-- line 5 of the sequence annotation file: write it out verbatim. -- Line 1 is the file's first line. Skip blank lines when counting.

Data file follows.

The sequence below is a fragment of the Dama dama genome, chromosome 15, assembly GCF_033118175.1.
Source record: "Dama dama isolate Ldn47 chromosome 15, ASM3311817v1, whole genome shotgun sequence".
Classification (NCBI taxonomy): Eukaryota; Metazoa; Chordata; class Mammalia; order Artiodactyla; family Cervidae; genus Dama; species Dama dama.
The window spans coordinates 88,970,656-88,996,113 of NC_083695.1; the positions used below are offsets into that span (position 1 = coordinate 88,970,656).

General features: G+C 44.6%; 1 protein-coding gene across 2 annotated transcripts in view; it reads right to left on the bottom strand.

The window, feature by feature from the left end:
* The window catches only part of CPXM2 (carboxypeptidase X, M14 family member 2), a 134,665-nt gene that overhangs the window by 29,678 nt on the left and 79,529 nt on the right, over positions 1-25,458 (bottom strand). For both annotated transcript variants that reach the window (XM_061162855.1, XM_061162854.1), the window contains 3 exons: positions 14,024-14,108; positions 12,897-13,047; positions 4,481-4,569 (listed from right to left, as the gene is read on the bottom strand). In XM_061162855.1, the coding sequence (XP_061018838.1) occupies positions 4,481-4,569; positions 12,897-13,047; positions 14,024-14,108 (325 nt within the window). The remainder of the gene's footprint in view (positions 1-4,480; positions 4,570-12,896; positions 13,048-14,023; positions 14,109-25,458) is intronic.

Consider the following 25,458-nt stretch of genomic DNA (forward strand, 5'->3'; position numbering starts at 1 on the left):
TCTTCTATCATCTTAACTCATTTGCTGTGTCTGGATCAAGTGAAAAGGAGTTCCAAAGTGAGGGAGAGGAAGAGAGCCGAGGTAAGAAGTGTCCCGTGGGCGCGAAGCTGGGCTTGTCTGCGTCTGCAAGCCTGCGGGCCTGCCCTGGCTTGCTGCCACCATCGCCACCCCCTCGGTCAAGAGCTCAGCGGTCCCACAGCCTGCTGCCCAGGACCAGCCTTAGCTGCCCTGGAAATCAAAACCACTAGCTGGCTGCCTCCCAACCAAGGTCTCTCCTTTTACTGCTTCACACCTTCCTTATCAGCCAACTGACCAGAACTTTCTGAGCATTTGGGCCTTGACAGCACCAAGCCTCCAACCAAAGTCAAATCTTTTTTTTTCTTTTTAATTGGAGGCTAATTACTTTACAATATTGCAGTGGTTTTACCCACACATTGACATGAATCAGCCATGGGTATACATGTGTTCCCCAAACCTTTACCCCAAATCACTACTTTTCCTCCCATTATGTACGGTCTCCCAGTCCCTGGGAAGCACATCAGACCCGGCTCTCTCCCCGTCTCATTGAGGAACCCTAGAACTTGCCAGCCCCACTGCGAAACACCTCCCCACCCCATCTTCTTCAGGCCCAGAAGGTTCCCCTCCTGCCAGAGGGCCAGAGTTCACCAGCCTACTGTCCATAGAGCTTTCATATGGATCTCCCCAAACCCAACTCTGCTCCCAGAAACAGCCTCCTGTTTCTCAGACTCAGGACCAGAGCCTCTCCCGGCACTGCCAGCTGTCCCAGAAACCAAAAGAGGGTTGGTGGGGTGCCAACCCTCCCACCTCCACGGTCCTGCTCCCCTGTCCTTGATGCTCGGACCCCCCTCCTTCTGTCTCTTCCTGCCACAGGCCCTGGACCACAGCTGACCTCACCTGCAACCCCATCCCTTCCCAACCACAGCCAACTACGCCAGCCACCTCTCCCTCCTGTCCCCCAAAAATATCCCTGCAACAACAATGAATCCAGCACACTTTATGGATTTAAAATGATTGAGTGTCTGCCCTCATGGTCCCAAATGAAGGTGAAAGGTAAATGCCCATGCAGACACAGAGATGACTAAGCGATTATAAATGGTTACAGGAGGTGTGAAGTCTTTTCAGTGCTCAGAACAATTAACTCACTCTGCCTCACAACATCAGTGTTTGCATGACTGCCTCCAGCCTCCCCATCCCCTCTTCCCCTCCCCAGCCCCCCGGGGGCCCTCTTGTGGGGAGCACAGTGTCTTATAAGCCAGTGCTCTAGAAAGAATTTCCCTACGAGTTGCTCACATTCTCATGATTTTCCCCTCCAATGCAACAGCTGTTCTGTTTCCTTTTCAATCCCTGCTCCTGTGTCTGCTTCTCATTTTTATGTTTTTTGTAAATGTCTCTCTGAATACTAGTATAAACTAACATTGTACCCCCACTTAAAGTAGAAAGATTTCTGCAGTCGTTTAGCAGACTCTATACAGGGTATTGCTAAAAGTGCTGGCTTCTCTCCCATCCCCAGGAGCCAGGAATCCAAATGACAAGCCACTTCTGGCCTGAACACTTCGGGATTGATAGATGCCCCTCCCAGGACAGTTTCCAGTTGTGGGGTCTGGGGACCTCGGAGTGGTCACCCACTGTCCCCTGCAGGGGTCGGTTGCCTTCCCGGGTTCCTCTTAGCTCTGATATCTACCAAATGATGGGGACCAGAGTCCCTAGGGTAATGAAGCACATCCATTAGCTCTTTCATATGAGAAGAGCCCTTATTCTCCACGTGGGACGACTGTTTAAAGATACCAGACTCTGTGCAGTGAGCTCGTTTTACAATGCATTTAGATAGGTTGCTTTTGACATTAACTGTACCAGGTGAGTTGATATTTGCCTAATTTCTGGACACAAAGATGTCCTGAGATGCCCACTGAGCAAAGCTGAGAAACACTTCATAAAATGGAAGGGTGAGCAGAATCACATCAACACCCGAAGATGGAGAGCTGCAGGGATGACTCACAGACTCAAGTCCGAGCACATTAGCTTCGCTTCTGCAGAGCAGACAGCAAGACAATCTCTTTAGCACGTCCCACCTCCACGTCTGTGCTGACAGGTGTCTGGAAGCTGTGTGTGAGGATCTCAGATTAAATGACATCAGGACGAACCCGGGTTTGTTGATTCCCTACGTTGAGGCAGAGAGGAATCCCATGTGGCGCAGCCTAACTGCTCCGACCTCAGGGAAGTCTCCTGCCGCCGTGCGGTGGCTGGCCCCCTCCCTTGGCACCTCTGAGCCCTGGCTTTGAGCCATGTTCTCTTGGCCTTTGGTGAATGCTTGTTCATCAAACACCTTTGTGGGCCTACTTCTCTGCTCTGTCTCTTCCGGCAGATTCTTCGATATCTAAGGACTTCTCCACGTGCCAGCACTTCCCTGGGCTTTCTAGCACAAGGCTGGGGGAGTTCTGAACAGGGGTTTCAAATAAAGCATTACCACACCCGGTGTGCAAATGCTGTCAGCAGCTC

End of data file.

General features: G+C 44.6%; 1 protein-coding gene across 2 annotated transcripts in view; it reads right to left on the bottom strand.